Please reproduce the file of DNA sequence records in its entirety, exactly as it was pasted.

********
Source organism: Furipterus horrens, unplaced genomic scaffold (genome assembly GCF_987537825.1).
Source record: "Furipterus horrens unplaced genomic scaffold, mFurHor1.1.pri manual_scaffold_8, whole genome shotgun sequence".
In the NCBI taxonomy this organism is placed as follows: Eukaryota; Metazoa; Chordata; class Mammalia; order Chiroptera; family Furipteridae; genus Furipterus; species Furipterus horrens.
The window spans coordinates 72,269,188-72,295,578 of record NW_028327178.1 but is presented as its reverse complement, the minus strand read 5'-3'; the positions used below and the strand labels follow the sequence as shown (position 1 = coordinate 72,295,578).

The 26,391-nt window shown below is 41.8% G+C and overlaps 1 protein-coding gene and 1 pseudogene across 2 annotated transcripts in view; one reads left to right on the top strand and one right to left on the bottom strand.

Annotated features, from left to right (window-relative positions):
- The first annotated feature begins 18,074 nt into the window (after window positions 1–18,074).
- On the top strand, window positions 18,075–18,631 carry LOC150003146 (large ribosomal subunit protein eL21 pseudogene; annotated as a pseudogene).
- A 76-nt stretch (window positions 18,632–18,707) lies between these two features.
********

Source organism: Furipterus horrens, unplaced genomic scaffold (genome assembly GCF_987537825.1).
Source record: "Furipterus horrens unplaced genomic scaffold, mFurHor1.1.pri manual_scaffold_8, whole genome shotgun sequence".
In the NCBI taxonomy this organism is placed as follows: Eukaryota; Metazoa; Chordata; class Mammalia; order Chiroptera; family Furipteridae; genus Furipterus; species Furipterus horrens.
The window spans coordinates 72,269,188-72,295,578 of record NW_028327178.1 but is presented as its reverse complement, the minus strand read 5'-3'; the positions used below and the strand labels follow the sequence as shown (position 1 = coordinate 72,295,578).

The 26,391-nt window shown below is 41.8% G+C and overlaps 1 protein-coding gene and 1 pseudogene across 2 annotated transcripts in view; one reads left to right on the top strand and one right to left on the bottom strand.

Annotated features, from left to right (window-relative positions):
- The first annotated feature begins 18,074 nt into the window (after window positions 1–18,074).
- On the top strand, window positions 18,075–18,631 carry LOC150003146 (large ribosomal subunit protein eL21 pseudogene; annotated as a pseudogene).
- A 76-nt stretch (window positions 18,632–18,707) lies between these two features.